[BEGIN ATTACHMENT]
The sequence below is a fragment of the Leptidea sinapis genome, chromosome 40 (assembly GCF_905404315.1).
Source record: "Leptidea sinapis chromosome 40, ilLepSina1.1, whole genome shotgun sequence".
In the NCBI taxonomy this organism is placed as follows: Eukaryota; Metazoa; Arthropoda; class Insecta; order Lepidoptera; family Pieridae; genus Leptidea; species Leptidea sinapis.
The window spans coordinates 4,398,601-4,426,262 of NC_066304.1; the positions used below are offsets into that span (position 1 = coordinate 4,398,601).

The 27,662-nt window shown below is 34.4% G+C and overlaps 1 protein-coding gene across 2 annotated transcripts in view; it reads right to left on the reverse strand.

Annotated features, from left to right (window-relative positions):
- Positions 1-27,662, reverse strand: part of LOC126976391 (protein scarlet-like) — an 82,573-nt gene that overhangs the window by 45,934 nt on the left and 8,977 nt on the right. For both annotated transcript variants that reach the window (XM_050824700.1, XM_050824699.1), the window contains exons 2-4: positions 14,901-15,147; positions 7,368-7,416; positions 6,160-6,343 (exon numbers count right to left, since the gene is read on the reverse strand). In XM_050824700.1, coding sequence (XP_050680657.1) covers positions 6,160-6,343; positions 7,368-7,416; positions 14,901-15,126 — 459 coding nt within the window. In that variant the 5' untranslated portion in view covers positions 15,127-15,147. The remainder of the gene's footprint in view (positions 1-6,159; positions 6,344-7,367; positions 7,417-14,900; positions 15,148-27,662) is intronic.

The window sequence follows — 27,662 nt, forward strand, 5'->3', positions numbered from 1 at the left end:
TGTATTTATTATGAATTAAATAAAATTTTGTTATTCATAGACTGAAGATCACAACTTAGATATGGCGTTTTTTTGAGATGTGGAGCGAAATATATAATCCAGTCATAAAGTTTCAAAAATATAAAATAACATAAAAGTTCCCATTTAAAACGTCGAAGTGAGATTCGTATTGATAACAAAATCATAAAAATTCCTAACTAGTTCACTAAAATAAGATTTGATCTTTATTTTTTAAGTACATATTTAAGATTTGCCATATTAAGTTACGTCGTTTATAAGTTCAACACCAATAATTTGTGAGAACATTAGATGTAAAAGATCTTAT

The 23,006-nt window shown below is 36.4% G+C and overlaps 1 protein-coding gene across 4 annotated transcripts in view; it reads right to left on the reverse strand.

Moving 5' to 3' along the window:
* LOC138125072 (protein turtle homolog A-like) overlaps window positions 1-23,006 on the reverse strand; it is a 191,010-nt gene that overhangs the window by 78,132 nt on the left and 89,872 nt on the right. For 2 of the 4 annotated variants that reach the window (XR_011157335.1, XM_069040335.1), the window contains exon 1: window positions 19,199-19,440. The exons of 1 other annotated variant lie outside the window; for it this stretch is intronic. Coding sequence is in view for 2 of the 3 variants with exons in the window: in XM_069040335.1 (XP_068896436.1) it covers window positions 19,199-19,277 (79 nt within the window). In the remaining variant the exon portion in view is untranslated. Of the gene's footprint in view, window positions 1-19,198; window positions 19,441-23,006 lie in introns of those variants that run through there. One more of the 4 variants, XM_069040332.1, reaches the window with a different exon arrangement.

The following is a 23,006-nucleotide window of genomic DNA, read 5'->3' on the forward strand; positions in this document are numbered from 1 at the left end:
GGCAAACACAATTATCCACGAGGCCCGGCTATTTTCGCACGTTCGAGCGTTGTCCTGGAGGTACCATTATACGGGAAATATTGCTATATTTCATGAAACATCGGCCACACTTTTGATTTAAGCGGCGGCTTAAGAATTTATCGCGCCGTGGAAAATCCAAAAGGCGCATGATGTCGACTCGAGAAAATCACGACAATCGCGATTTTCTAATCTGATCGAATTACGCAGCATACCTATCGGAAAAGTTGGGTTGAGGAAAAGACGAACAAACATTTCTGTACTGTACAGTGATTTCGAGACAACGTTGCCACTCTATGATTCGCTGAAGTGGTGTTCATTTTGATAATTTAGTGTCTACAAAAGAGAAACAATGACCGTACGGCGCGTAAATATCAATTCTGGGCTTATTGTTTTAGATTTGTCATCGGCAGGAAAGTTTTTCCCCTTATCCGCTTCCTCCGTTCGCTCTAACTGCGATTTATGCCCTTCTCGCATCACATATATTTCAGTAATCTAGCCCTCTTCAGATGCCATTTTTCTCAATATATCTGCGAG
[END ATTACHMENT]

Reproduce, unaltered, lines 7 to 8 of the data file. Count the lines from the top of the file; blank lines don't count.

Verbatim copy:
- Positions 1-27,662, reverse strand: part of LOC126976391 (protein scarlet-like) — an 82,573-nt gene that overhangs the window by 45,934 nt on the left and 8,977 nt on the right. For both annotated transcript variants that reach the window (XM_050824700.1, XM_050824699.1), the window contains exons 2-4: positions 14,901-15,147; positions 7,368-7,416; positions 6,160-6,343 (exon numbers count right to left, since the gene is read on the reverse strand). In XM_050824700.1, coding sequence (XP_050680657.1) covers positions 6,160-6,343; positions 7,368-7,416; positions 14,901-15,126 — 459 coding nt within the window. In that variant the 5' untranslated portion in view covers positions 15,127-15,147. The remainder of the gene's footprint in view (positions 1-6,159; positions 6,344-7,367; positions 7,417-14,900; positions 15,148-27,662) is intronic.

The window sequence follows — 27,662 nt, forward strand, 5'->3', positions numbered from 1 at the left end: